One of the best features of OS X is how configurable it is, but after you've performed all the tweaks you possibly can, you might still feel there are features missing.

Don't worry, though, because there are a host of apps available for adding in useful functionality - and many come completely free.

Those that have a price tag attached offer a free trial version for download unless stated.

1. Revamp Open/Save dialogues

If you find the dialog box time-consuming for opening and saving documents, try Default Folder X (£22).

Once installed, use it to open or save files in any app - the shortcut icons will allow you to set up favourite folders, plus access recently opened folders and jump to a folder that's open in Finder. It even allows you to set default folders for different apps, with preview info underneath the Open/Save dialogue box, and options for adding keywords, tags, folder permissions and comments.

You can configure the app from its menu bar icon, and then marvel at how it blends into OS X - it's so intuitive to use it won't take long for it to become indispensable.

2. Dock thumbnail previews

Hyperdock

One of our favourite OS X add-ons has to be HyperDock ($9.95). This tool takes two of Windows 7's best features, and integrates them into OS X.

The first is window snapping - just drag two windows to opposite sides of the screen and they'll resize to sit side-by-side.

For the second feature, roll your mouse over an open app on the dock, and a window will appear with thumbnails of every open document in that app. Roll over a thumbnail to see a full-size preview, click it to go to that window.

Because HyperDock is fully configurable, you can tweak the size of the thumbnails and choose the grid layout (by default, five windows per row are shown). HyperDock also allows you to set up shortcuts for dock items, allowing you to hide, quit or open new windows quickly.

3. Efficient window management

HyperDock's window-snapping capabilities (free with iSnap on the Mac App Store) are good, but if you don't want to manage multiple open windows at once, then Deskovery (£16) will appeal.

It provides a list of open windows for switching between, with resizing options from the Maximise button. Windows become magnetic to snap to screen edges, and you can also minimise windows to their titlebar.

4. A better archive unpacker

Finder's built-in archive unpacker is capable enough, but if you want wider support for less common formats, plus support for filenames with foreign characters, then The Unarchiver is the tool for you.

Simple to install, it's designed to seamlessly integrate with Finder. More flexible backup Apple's Time Machine and Disk Utility provide universal backup options, but they also swallow up huge amounts of drive space doing so.

If you want something that produces smaller, focussed backups then consider Carbon Copy Cloner, which offers imaging and file-based tools for drives or selected folders.

Meanwhile, iBackup (see the step-by-step guide) allows you to pick specific folders, plus system and apps preferences, so you can back up your settings in a fraction of the space.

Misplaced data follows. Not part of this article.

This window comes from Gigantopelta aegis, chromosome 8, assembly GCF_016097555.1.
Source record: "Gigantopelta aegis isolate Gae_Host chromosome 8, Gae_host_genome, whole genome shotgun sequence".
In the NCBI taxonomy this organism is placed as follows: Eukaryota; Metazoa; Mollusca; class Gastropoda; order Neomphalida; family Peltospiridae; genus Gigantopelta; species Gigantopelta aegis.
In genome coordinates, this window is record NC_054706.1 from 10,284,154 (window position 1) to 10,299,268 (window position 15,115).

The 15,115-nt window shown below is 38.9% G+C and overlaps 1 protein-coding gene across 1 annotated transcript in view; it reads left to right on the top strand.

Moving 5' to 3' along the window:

5. Remove apps completely

When it comes to dumping applications from your Mac, simply dragging the Applications folder to the trash doesn't cut it.

Make sure you also get rid of leftover files by installing the free AppCleaner tool - this searches common folder locations for preferences, caches and other leftover items, helping free up more space and preventing your drive from becoming cluttered with junk.

6. Customise Launchpad

Launchpad Control

Launchpad is Lion's answer to the Home screen on the iPad and iPhone, but one major problem is OS X doesn't let you pick and choose which apps are displayed on it.

However, all you need is a freebie called Launchpad-Control, which gives you control over the Launchpad: choose which items are displayed, and re-sort items by alphabetical order. There's full backup/restore too so you can tweak away with no fear.

7. Create more efficient disk space

OS X doesn't make it easy to work out where all your disk space has vanished to, but Disk Inventory X does, providing a visualisation of your drive, allowing you to spot space-hogging folders quickly.

8. Upgrade the task switcher

OS X's Task Switcher - press Command+Tab to access it - is perfectly functional, if somewhat limited. If you want something that looks better and offers more features, then Switché ($7.99) is worth checking out.

It allows you to switch between applications, windows or the windows of the currently selected app, and uses Cover Flow to display window previews and application icons in a much more visually appealing way.

9. Tweak your Magic Mouse settings

If you own a Magic Mouse, Magic Trackpad or MacBook glass trackpad, then you simply must install MagicPrefs.

This beautifully written freebie allows you to tweak both touch sensitivity and tracking speed settings, plus customise variable finger clicks, swipes, pinches and other gestures to a variety of different functions and applications. You'll wonder how you ever lived without it.

10. How to back up your Mac

1. Install, setup

iBackup 1

Get iBackup. Install and run from the Applications folder, choose File > Set Path, to back up on an external drive. Select iBackup > Preferences > Plugins tab and browse System Settings and Applications Settings to select your back-ups.

2. Select what to backup

iBackup 2

Close the preferences pane. Select an item in the Source folder pane of the main iBackup window to view its contents - you can then pick which settings or folders to back up, or tick the Source folder entry to back up everything in that section.

3. Schedule and run

ibackup 3

Click Backup Now to start backing up - while the first backup is being processed, choose iBackup > Preferences > Profiles tab. Select Backup under Profiles and then schedule the backup using the Automation tab - we suggest weekly.